Law’s Limits: The Passage of the Anti-Lynching Bill
In 1900, Representative George Henry White of North Carolina, the sole Black lawmaker in Congress at the time, dared to introduce legislation that would make lynching a hate crime. To back his case, he submitted an anti-lynching petition from New Jersey residents protesting the lynching of Black Americans for alleged offences, from the most fleetingly minor, to the most serious. The bill stuttered and expired in the Judiciary Committee.
Such instruments were drafted with an express purpose of targeting that nastily cruel weapon of choice for white insecurity and supremacy. Nearing the end of March this year, U.S. President Joe Biden signed into law the Emmett Till Antilynching Act, its name taken from the teenager murdered in 1955 by a mob for supposedly flirting with a white woman. In being designated a hate crime, those responsible for its infliction, resulting in either death or injury, can face up to three decades in prison in addition to time for other charges.
Lynching had a defining role of keeping Black Americans in their place, a vigilante method of control that received more than a little bit of support from local policing authorities. It symbolised the fangs and threat of Jim Crow and its sheer durability, initially justified as a form of popular sovereignty in the face of tardy justice. Such a form of terror was seminal in compelling the migration of millions of Black Americans from the Southern States to the north and enforcing insidious racial hierarchies.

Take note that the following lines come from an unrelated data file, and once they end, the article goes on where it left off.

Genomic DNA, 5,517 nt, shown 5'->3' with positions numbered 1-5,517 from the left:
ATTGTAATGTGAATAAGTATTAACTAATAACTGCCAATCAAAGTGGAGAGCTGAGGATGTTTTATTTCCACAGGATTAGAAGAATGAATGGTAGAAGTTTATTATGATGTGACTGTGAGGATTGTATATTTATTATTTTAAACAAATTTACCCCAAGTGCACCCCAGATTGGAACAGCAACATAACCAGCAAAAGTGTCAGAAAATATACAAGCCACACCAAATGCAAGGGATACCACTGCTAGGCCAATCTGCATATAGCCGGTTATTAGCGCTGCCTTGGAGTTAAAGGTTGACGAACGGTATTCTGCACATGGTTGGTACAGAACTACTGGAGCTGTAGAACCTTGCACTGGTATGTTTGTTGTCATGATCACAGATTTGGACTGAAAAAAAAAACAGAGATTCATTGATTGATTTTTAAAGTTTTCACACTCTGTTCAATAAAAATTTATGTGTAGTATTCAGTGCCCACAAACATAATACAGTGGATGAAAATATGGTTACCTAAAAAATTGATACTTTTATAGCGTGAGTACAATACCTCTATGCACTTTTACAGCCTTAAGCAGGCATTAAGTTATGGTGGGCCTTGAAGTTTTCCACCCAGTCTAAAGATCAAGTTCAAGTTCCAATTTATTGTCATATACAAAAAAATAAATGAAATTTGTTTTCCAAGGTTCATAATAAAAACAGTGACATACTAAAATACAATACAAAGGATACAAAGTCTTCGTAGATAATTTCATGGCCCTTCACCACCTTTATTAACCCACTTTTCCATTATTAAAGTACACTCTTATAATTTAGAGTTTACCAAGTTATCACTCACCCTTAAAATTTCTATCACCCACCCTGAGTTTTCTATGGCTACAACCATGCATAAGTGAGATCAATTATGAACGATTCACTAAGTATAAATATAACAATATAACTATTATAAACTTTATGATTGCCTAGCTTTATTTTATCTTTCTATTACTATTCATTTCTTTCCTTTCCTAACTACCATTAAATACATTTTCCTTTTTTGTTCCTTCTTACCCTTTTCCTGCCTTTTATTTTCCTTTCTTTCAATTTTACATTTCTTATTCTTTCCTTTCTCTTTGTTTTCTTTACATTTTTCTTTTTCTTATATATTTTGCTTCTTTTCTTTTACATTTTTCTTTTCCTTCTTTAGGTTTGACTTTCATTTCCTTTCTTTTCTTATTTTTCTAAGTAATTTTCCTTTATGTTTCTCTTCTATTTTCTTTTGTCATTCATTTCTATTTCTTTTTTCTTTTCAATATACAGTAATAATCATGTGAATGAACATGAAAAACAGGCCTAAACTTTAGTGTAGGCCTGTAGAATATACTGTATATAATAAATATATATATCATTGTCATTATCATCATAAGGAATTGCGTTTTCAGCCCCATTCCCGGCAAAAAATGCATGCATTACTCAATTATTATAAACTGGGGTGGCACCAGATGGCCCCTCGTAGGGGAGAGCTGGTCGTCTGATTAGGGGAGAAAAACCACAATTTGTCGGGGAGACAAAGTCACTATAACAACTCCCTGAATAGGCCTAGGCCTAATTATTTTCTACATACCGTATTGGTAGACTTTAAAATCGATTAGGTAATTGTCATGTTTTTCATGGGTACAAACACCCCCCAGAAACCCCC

Between 1877 and 1950, the Equal Justice Initiative claims that 4,400 African Americans met their fate in this way. The NAACP estimates that Black victims accounted for 72 percent of 4,743 cases of lynching between 1882 and 1968. This took place, despite the warnings from White House occupants that such acts could “not be tolerated in a great and civilized country like the United States” (William McKinley in 1897) or represented “much a loosening of the bonds of civilization” (Theodore Roosevelt in 1906).
Such acts were, as the EJI’s report “Lynching in America: Confronting the Legacy of Racial Terror” notes, characterised by a number of features: the lingering fear of interracial sex; a reaction to casual social transgression; a response to allegations of serious crime; the lure of the public spectacle; the escalation of violence against whole African American communities and a hunger to punish specific figures: sharecroppers, ministers, and community leaders.
For over a century, legislation remained unpassed. There were 200 failed attempts in Congress to take it to the statute books. “That it took so long is a stain, a bitter stain on America,” stated Senator Chuck Schumer of New York. Senator Cory Booker, Democrat of New Jersey, considered the legislation “a necessary step America must take to heal from the racialized violence that has permeated its history.”
On this occasion, there were no objections in the Senate as it sailed through earlier in the month. But three House members refused to pass it when it reached them in February: Republicans Thomas Massie of Kentucky, Chip Roy of Texas, and Andrew Clyde of Georgia.
Massie justified his decision in a social media spray. “Adding enhanced penalties for ‘hate’ tends to endanger other liberties such as freedom of speech.” He was on better ground in noting that the States had already made lynching illegal within their jurisdictions. He also expressed concern about using the “conspiracy” concept, thereby lending the law to be potentially “enforced overbroadly.”